How to Be Assertive

What is assertive behaviour?

Assertiveness is letting people know what you want. It is about honestly expressing your needs, opinions and views in appropriate ways in order to achieve a win-win situation. This might mean saying ““I would like the item delivered on a Thursday please.” rather than just giving in and accepting a stated delivery date without question.
This skill is an important building block of emotional intelligence that will enable you to be more positive and true to yourself. It will help you to be more confident and direct and to take responsibility for your own actions. In other words it will change your life!

Assertiveness is not just about getting your own way. To be assertive means that you acknowledge that others may disagree and have different priorities to you but you still calmly let them know your wishes without trampling on them.

What is non-assertive behaviour?

When you’re not assertive you tend to act in one of three ways: aggressive, passive or passive-aggressive.

Aggressive behaviour

Aggressive behaviour is expressing your needs, views or opinions in ways that threaten, dismiss or control others. It involves being rude, sarcastic and blaming others “I want that money now!” “It’s your fault!” “You always do that!”

Problems: People resent and dislike you. They may then avoid you or retaliate. You may end up feeling guilty.

Passive behaviour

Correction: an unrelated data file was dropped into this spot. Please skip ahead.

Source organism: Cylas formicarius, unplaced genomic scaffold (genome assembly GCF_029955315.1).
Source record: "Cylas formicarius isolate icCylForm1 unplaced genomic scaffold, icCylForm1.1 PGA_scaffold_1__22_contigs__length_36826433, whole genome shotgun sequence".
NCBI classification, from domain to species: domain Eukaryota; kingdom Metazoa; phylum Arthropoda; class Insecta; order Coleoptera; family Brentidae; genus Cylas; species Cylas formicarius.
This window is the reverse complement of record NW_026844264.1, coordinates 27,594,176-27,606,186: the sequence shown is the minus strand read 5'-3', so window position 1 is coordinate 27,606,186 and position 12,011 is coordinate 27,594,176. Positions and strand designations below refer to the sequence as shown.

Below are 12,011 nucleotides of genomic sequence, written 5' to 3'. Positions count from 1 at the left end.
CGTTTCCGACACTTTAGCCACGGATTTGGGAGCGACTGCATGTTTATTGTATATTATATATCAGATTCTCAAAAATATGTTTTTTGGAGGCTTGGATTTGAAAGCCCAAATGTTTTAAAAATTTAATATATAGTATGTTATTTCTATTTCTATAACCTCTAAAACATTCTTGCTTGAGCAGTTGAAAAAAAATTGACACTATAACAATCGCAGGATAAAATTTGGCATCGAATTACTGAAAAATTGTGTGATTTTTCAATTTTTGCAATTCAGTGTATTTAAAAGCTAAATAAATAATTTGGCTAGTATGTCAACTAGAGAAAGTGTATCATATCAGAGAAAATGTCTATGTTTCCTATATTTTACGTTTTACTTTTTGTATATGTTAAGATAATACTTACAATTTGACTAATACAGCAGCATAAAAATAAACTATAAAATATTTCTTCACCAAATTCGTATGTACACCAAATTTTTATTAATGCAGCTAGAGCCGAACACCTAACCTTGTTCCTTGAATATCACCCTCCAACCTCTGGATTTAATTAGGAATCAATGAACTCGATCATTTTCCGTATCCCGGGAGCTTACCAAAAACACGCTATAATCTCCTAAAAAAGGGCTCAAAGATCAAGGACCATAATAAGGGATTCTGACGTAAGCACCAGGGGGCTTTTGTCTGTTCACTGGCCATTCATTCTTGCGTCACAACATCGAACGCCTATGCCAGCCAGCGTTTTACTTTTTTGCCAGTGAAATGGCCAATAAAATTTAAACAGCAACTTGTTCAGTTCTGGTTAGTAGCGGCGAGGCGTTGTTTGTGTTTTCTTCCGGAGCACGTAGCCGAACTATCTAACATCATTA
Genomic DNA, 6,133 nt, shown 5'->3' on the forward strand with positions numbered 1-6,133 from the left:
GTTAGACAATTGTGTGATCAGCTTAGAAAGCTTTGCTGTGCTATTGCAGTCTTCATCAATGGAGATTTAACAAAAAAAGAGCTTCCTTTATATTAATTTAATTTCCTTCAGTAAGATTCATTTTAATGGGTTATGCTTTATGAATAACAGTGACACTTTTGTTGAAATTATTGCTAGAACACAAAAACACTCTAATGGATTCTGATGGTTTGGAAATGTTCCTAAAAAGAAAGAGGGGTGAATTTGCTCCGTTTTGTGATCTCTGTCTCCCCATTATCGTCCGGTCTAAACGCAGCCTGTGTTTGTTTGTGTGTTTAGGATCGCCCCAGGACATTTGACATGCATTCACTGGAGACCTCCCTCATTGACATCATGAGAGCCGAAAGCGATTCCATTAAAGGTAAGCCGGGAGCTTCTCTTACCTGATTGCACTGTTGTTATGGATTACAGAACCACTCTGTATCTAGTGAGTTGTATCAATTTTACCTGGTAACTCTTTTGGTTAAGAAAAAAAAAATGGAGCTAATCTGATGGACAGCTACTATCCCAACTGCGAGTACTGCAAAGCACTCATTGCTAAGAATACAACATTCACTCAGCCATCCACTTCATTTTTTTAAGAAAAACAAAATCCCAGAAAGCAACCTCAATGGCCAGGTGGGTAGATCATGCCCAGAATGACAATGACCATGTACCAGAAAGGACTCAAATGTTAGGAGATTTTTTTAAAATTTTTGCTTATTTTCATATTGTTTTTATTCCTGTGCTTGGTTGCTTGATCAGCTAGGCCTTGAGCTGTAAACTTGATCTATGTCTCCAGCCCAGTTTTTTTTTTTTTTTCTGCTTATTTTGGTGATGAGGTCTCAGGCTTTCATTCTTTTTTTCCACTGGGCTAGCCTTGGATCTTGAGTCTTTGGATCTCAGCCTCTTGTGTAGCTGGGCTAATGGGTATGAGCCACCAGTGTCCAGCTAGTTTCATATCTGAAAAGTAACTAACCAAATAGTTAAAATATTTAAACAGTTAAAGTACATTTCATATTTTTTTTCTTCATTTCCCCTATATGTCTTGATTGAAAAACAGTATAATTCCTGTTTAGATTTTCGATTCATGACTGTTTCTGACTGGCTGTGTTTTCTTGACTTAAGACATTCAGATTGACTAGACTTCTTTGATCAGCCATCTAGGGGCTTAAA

Passive behaviour is not expressing yourself. You let other people’s needs overrule yours. You say, “Don’t worry I don’t really mind.” You give in to other people and avoid conflict but secretly you build up resentment.

Problems: Your needs will not be met. People will abuse you. You lack control in your life. If carry on like this you won’t fulfil your dreams.

Passive-aggressive behaviour

Passive-aggressive behaviour is indirect and dishonest communication of your feelings, opinions and needs. You tend to be unhelpful stubborn and manipulative. You moan and complain. You angrily snap “It doesn’t really matter!” and go into a sulk.

Problems: Others will find you frustrating, confusing and may resent and dislike you. If you behave like this too often people will tend to keep out of your way.

How to become more assertive

Set some targets

Perhaps you resonate with one of these or maybe like me you have seen yourself swing between all of them. You wish that you could be different. Well you can.

This is something I’m just learning but what I am finding is that I can be more assertive. I am setting myself some targets to change the way that I think, how I act and what I say.

Of course the more specific targets are the better. For instance, I want to be more assertive in my body language.

I can imagine myself being really confident in this area:

  • standing with a more open posture,
  • making good eye-contact and
  • speaking with a calm voice

Hatfield and Hasson said “If you can master a self assured posture you will immediately start feeling more confident”

david positive

I need to research this more.

Role-play it.

Do it.

Please join me in this adventure.